The boundaries of the Tippedene estate survive in an Anglo-Saxon charter. One landscape feature mentioned in the charter is saeteres burh - robbers' camp - and this may have been the Anglo-Saxon name for Loughton Camp.
Following the Norman invasion, the Domesday Book, issued in 1087, gives two snapshots of life in the area, first as it was in 1066 under Edward the Confessor, and again in 1086 under William the Conqueror (here it is written as Lochintuna). Domesday assessed the taxability of every estate in the land, so is an extremely useful guide to the taxable population and their taxable resources. Loughton was fragmented into eight separate estates. Five were held by Waltham Abbey itself, including one they had annexed from a free man. Other landowners were Robert Gernon, Peter of Valognes (who had displaced a free Anglo-Saxon named Wulfric), and the king himself. There were a total of 88 heads of households across both Chigwell and Loughton. The land must have been well-wooded as it was said to be capable of supporting 1,870 pigs, a notional measure of the size of forest but a very large number all the same. 76 acres (310,000 m2) of meadows on the 10 estates of Chigwell and Loughton may well have consisted mainly of land beside the Roding, which was fertile but liable to seasonal flooding. Livestock comprised 28 cattle, 48 sheep, and 48 pigs, as well as 15 goats. There had been a water-mill at Chigwell in 1066, but this had been abandoned by 1086.
Loughton's growth since Domesday has largely been at the expense of the forest. Expansion towards the Roding was not possible over the marshy meadows, but there were gradual encroachments into the forest to the north and west of the village; it should be remembered that until recently, while the forest trees were themselves a valuable resource, the open spaces and scrub which are a natural part of any forest were simply regarded as 'waste', which ought to be taken into cultivation. Loughton landlords and villagers both saw fit to enclose and build upon forest 'waste', but the trickle of forest destruction threatened to turn into a flood in the 19th century, once royalty had lost interest in protecting the woodland as a hunting reserve, and more particularly after the railway arrived in Loughton in 1856. As the forest disappeared, some Loughton villagers defied landowners to practice their ancient right to lop wood, and the intelligentsia began to express alarm at the loss of such a significant natural resource. A series of court cases, one brought by the Loughton labourer, Thomas Willingale, was needed before Epping Forest was finally saved in 1878 for the enjoyment of everyone.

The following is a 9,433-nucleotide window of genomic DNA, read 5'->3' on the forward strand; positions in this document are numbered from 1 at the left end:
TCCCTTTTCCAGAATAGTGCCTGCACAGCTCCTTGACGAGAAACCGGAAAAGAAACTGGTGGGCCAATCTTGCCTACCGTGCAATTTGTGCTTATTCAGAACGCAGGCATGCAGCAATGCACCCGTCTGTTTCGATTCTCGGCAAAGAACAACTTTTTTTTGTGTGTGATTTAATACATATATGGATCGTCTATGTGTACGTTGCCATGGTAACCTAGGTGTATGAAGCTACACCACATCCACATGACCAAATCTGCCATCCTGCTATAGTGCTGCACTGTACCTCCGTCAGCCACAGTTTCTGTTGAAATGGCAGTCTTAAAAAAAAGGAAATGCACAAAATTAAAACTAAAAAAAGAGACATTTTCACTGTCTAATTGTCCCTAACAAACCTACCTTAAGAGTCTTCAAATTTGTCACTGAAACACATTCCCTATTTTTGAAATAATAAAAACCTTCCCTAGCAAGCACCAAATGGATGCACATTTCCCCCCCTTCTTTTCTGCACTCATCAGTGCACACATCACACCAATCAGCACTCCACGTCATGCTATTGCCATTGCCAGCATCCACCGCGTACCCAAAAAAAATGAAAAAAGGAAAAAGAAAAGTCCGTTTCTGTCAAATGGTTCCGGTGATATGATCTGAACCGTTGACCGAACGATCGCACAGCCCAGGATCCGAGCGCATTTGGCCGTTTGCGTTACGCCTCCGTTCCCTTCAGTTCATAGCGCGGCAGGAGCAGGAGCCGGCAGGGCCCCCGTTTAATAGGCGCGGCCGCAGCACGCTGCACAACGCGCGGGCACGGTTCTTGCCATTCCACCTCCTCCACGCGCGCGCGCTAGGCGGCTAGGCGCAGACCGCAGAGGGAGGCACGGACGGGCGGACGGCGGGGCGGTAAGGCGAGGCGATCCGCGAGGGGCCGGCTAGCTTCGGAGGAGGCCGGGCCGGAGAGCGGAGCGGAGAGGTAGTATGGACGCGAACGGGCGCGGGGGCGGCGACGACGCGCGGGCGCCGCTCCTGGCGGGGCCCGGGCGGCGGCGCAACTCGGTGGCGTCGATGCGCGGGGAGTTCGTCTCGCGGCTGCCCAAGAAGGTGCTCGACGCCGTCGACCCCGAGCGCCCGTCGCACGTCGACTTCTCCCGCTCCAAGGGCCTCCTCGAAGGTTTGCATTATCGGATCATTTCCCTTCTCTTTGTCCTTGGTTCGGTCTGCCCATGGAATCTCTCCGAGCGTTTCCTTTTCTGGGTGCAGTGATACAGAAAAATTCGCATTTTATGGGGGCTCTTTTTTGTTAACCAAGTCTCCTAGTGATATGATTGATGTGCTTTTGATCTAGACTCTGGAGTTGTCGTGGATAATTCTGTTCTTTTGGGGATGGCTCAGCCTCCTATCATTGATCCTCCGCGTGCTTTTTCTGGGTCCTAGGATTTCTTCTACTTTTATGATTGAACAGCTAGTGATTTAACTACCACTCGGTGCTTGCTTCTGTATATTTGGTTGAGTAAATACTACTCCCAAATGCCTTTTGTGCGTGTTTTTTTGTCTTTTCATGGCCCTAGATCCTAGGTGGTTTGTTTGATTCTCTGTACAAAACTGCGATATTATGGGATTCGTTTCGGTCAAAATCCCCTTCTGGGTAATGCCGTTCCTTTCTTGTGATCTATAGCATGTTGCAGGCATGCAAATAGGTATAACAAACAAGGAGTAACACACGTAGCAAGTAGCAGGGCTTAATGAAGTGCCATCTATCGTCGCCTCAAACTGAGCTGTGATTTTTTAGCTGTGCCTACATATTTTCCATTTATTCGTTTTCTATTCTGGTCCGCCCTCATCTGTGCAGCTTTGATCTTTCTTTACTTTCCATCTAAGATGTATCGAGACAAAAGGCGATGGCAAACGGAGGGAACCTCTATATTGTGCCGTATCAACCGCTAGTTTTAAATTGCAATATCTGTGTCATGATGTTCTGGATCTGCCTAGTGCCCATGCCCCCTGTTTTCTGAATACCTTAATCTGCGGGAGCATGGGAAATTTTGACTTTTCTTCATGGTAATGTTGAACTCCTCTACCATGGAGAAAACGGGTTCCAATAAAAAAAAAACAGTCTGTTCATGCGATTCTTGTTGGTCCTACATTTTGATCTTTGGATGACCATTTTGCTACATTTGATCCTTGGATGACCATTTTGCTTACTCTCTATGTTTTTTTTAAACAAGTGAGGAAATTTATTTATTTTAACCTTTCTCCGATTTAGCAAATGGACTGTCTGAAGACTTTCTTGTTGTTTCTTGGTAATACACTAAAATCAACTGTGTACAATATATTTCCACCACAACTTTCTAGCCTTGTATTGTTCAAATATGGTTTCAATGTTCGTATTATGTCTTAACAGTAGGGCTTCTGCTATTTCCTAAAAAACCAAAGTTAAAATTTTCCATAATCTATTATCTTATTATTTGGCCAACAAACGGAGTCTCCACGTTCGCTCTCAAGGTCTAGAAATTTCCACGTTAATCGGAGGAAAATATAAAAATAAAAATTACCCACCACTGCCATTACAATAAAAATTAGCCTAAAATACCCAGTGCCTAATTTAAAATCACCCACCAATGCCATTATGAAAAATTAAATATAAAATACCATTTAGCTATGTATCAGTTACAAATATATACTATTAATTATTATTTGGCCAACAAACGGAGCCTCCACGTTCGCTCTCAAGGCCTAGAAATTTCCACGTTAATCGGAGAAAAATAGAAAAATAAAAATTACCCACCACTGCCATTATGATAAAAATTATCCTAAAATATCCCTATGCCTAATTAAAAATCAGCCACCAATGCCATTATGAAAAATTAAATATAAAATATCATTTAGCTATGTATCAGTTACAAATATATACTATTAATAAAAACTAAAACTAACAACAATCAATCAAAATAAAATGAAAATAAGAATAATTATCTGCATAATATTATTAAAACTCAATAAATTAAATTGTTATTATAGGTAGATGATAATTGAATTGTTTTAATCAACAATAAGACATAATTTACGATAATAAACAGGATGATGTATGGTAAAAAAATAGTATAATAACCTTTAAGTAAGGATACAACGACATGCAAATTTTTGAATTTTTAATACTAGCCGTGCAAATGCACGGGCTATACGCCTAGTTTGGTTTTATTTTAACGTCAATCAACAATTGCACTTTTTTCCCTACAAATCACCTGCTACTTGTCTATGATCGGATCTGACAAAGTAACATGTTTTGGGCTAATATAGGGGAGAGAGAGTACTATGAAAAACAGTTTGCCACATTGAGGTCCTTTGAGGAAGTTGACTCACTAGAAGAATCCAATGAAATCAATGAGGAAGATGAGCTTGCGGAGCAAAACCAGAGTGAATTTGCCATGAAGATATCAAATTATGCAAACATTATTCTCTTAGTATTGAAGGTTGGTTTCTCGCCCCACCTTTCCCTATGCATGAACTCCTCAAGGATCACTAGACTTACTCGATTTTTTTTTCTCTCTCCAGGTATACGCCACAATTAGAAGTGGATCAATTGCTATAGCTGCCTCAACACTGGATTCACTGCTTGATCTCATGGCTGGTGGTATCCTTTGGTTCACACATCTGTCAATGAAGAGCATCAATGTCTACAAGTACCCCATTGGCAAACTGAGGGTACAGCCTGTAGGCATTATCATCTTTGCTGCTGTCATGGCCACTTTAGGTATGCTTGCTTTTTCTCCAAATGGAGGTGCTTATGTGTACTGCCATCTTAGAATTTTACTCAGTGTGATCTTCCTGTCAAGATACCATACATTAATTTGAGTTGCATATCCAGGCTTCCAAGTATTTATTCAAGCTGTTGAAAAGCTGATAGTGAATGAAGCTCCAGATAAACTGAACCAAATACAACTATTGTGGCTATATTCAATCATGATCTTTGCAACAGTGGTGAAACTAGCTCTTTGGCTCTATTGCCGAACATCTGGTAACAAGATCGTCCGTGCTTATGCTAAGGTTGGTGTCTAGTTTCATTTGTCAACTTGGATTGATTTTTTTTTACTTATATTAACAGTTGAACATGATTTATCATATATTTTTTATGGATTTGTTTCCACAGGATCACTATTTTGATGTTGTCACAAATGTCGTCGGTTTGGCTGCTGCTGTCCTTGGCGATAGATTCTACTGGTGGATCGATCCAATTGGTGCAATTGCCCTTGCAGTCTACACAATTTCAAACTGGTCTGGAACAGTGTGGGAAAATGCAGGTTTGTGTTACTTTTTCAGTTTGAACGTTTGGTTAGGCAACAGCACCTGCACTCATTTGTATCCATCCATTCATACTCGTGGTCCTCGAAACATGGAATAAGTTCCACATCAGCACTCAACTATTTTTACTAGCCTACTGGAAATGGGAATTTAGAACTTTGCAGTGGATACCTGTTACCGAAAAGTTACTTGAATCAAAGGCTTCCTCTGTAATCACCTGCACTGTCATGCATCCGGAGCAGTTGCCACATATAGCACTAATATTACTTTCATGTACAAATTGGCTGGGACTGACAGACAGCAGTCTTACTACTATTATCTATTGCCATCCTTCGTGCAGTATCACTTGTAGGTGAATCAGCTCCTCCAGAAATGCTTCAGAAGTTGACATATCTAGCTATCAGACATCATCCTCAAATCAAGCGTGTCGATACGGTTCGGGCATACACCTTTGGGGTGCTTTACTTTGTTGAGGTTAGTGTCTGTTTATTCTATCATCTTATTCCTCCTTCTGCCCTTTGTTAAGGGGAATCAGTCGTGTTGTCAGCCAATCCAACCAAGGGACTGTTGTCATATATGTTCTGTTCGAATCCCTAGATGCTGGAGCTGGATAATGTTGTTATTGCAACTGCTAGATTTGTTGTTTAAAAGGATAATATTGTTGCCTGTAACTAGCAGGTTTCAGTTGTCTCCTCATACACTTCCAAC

Loughton's High Road in the Middle Ages ran to Woodford to the south, but to the north, surrounded by Forest, it petered out, with footpaths running down to the Roding from Buckhurst Hill and to Chigwell. However, between 1611–1622, the High Road was extended via what is now Church Hill and Goldings Hill to Epping, and this quickly became the main coaching route from London to East Anglia. However, it remained a difficult route for horse-drawn traffic, because of steep hills, so in 1830-34 the Epping New Road was constructed. As early as 1404 the High Road was mentioned in a court action, when one John Lucteborough was prosecuted for throwing the rubbish from his ditch outside Richard Algor's gate on the King's highway. Richard Algor's house survived in part, concealed by much overbuilding, until 1963 near the junction of Algers Road and High Road. Many of Loughton's other roads are of ancient origin, such as Rectory Lane, Traps Hill, and Smarts Lane.
Loughton Hall has had a fascinating history. Mary Tudor was its owner two months before she became queen in 1553. In 1578 it passed to the Wroth family, who were prominent in public and court life; they held it until 1738. Lady Mary Wroth (1586-c1652) of Loughton Hall was a member of a glittering Jacobean literary circle and her book Urania was the first full-length novel to be written by an English woman. The 16th-century house, visited by James I, Anne of Denmark, Ben Jonson and Sir Robert Sidney, the younger brother of Sir Philip Sidney and the father of Mary. Sir Philip died some months before Mary Wroth was born. He therefore never visited Loughton Hall. The original Loughton Hall burnt down in a spectacular fire in 1836, to be replaced by the present building, which the Reverend J. W. Maitland had built in 1878. The Maitland family held the manor for much of the 19th century, and dominated parish life. As major landowners, they were bound up with the controversy over the future of the Forest. In 1944 the house and estate were sold to the London County Council. A London County Council estate was built on the land, which surprisingly was called the Debden estate rather than the Loughton Hall estate, and the house was given over to community use. From 1948 until the early 1950s Loughton Hall was an "Infants School" catering for 5 to 8 year olds.
Agriculture and forestry were the most important local trades until well into the 20th century. There were other industries however, on a small-scale. As the place-names Tile-Kiln Farm and Potters Close testify, there were brick, tile and pottery manufacturing sites in the area from the 15th century onwards. In Loughton, these were located on Goldings Hill, Englands Lane, Nursery Road, between Albion Hill and Warren Hill, and York Hill.
Loughton's High Road was defined for centuries by the two historic inns at either end, the Crown and the King's Head. There were a few shops in between, and a cottage or two, but the bustling shopping centre we see today has only really come about since 1918.